The jaguar's tawny-yellow coat has many different descriptions, all beautiful. Compared with the leopard, the jaguar is generally larger, has a shorter tail, and a broader, heavier head. There are small-segregated spots on the jaguars head, and the neck has a dark open-ringed structure. A jaguar has one to four dark spots inside the rings. On the middle of the jaguar's back, a row of black spots merge into a solid line.(Jaguar: Panthera Onca; pgs.1,2)
Depending on whether the jaguar lives in the wild or with captive animals, the jaguars life span is varied. The average life span of a jaguar in the wild is fifteen to twenty years. With captive animals, the jaguar's life span is an average of twenty-five years.(Jaguar:Panthera Onca;p.1)
Most jaguars live in Central and South America. Jaguars live in dense tropical rain forests and swampy grasslands. The distribution range is from the Southern portion of the United States, and has been observed in the 1940's in South Argentina. (Jaguar:Panthera Onca;p.1,2)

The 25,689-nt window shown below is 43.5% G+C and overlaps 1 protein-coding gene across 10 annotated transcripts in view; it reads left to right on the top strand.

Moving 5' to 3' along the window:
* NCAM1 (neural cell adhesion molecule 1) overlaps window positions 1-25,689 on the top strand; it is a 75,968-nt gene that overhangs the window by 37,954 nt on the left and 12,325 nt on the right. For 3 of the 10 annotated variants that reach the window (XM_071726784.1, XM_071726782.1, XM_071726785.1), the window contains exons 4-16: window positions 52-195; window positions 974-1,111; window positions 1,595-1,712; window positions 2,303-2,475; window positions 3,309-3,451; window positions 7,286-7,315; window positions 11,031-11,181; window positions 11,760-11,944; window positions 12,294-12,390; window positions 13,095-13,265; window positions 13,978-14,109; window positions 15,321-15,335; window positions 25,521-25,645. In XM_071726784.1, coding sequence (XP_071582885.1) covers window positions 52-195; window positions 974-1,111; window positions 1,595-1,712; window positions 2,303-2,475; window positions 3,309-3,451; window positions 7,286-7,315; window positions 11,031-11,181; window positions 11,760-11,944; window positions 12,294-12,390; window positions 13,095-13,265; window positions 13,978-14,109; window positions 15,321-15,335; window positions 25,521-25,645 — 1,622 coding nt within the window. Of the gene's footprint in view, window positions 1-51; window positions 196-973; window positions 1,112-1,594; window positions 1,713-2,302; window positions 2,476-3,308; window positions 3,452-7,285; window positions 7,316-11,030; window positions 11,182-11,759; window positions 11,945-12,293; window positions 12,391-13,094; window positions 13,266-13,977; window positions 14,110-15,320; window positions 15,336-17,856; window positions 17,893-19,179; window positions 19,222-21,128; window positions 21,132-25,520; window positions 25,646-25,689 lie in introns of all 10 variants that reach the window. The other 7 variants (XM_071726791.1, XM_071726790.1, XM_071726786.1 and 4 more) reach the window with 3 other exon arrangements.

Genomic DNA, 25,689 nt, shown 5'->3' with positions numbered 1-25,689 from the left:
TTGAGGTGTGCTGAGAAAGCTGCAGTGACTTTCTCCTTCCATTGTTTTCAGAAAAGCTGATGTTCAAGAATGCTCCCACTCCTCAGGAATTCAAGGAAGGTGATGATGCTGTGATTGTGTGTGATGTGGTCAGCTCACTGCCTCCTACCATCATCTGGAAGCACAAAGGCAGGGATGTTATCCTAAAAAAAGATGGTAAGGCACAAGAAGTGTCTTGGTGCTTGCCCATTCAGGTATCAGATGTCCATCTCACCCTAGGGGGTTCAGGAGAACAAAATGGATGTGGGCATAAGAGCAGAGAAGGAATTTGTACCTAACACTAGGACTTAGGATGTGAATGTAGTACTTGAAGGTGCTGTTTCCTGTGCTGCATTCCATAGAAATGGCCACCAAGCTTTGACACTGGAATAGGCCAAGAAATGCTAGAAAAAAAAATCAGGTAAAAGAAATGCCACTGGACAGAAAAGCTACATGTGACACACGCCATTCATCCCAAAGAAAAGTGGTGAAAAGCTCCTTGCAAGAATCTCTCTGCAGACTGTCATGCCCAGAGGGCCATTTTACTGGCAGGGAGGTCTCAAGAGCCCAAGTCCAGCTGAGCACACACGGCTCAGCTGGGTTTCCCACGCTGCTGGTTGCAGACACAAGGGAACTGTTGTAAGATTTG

Without seasons in most of the tropics, the jaguars breed cubs at any time. After the jaguars mate, the pair separate and the female provides all the parenting for the offspring.(Jaguar:Panthera Onca;P.1) The average litter is one to four cubs, which are born blind. The average weight of a new-born cub is two to two and a half pounds. The gestation period is ninety-five to one-hundred and five days. The cubs remain in the den where they were born for six months.(Jaguar:Panthera Onca;p.1,2)
The jaguar's prey consists of different types of animals-- capybara, tapir, and peccary. The jaguar is an opportunistic feeder and sometimes eat deer, sloths, armadillos, and fish.(The Cyber Zoomobile;p.1)
In conclusion, the jaguar is one of the biggest and cutest of the cat family. It is becoming an extinct species at a fast rate.